Before we see how to use the StrSubstitutor class, let's create a template as an example:

String TEMPLATE = "Text: [${text}] Number: [${number}] Text again: [${text}]";

Next, let's create a test to build a string based on the template above using StrSubstitutor:

Map<String, Object> params = new HashMap<>();
params.put("text", "It's awesome!");
params.put("number", 42);
String result = StrSubstitutor.replace(TEMPLATE, params, "${", "}");
assertThat(result).isEqualTo("Text: [It's awesome!] Number: [42] Text again: [It's awesome!]");

As the test code shows, we let params hold all name -> value mappings. When we call the StrSubstitutor.replace() method, apart from template and params, we also pass the prefix and the suffix to inform StrSubstitutor what a parameter consists of in the template. StrSubstitutor will search prefix + map.entry.key + suffix for parameter names.

When we run the test, it passes. So, it seems that StrSubstitutor solves the problem.

4. An Edge Case: When Replacements Contain Placeholders

We've seen that the StrSubstitutor.replace() test passes for our basic use case. However, some special cases are not covered by the test. For example, the parameter value may contain the parameter name pattern “${ … }“.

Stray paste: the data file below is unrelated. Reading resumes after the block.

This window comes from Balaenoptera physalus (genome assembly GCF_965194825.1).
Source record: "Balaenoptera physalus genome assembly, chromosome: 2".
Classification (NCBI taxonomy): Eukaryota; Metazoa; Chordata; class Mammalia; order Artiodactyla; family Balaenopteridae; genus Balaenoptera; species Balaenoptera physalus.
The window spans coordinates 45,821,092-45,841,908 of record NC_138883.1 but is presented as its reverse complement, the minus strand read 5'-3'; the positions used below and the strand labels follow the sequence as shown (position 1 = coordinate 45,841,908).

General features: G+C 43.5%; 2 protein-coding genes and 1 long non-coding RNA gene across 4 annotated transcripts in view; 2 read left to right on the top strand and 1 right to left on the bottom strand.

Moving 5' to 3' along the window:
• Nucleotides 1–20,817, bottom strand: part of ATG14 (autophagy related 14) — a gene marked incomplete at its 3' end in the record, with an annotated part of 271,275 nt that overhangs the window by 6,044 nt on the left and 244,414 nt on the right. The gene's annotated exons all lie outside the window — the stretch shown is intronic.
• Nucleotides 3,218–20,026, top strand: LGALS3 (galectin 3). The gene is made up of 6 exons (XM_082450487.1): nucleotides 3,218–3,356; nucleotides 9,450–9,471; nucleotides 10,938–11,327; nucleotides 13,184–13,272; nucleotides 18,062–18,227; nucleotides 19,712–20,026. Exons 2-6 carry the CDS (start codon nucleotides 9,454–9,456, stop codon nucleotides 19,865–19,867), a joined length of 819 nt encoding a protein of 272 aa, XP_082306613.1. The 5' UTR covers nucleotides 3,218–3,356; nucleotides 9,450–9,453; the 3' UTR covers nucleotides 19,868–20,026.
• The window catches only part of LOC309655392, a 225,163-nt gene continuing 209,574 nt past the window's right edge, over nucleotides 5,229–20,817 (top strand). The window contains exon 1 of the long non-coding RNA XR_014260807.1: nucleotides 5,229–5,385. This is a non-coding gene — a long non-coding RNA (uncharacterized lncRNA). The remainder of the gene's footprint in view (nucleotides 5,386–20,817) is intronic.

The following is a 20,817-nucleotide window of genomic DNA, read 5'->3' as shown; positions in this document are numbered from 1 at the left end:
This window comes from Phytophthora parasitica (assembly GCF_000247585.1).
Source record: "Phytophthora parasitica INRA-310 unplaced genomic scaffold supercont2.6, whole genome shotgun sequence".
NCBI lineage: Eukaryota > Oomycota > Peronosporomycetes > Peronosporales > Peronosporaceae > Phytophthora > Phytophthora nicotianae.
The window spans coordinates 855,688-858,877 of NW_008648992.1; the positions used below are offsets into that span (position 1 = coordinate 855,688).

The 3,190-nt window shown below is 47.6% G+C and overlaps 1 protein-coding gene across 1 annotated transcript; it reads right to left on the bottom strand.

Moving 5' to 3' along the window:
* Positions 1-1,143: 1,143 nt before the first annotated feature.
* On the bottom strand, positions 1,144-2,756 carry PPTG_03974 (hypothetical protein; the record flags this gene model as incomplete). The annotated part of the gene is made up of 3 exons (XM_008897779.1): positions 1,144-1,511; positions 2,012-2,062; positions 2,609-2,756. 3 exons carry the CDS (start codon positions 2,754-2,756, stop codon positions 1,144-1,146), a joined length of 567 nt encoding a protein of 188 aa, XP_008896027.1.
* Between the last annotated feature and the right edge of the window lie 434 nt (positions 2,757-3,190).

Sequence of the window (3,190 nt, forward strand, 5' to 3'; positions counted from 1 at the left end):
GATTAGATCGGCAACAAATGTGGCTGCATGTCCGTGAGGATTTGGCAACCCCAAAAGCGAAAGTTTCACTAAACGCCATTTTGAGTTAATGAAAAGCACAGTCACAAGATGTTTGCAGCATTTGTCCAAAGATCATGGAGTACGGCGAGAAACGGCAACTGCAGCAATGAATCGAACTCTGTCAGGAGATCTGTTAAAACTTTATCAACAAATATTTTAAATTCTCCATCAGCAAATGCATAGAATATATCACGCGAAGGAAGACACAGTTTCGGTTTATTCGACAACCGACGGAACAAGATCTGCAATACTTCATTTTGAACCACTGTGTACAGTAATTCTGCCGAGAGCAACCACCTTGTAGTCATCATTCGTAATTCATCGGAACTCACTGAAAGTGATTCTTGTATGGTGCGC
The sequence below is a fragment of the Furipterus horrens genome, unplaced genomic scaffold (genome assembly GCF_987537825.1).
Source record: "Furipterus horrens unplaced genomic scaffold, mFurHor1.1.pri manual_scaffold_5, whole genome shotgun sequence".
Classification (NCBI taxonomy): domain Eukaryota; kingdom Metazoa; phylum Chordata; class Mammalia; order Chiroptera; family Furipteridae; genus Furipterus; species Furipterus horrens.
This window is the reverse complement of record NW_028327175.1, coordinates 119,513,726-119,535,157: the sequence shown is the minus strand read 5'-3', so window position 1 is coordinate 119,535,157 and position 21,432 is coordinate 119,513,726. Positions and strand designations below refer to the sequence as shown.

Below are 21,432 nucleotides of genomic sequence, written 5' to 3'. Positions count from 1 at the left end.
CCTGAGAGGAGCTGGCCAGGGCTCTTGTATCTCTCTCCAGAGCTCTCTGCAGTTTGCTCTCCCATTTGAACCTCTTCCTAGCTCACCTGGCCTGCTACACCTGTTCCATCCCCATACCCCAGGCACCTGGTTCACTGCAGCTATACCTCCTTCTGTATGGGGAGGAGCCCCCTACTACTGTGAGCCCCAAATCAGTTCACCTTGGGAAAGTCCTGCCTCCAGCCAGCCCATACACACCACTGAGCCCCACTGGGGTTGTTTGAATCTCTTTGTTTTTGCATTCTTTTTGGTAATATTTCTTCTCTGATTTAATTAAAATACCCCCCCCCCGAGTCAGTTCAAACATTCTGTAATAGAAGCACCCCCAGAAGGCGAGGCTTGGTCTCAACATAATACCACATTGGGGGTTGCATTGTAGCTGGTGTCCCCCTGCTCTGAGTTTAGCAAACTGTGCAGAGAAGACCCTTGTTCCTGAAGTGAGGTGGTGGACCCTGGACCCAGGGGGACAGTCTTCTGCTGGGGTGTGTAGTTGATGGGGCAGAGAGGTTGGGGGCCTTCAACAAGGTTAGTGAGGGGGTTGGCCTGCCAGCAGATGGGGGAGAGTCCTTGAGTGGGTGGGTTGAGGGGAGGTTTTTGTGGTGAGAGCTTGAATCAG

Now, let's test this case:

Map<String, Object> params = new HashMap<>();
params.put("text", "'${number}' is a placeholder.");
params.put("number", 42);
String result = StrSubstitutor.replace(TEMPLATE, params, "${", "}");

assertThat(result).isEqualTo("Text: ['${number}' is a placeholder.] Number: [42] Text again: ['${number}' is a placeholder.]");

In the test above, the value of the parameter “${text}” contains the text “${number}“. So, we're expecting that “${text}” is replaced by the text “${number}” literally.

However, the test fails if we execute it:

org.opentest4j.AssertionFailedError: 
expected: "Text: ['${number}' is a placeholder.] Number: [42] Text again: ['${number}' is a placeholder.]"
 but was: "Text: ['42' is a placeholder.] Number: [42] Text again: ['42' is a placeholder.]"

So, StrSubstitutor treats the literal ${number} as a parameter placeholder, too.

In fact, StrSubstitutor‘s Javadoc has stated this case:

Variable replacement works in a recursive way. Thus, if a variable value contains a variable then that variable will also be replaced.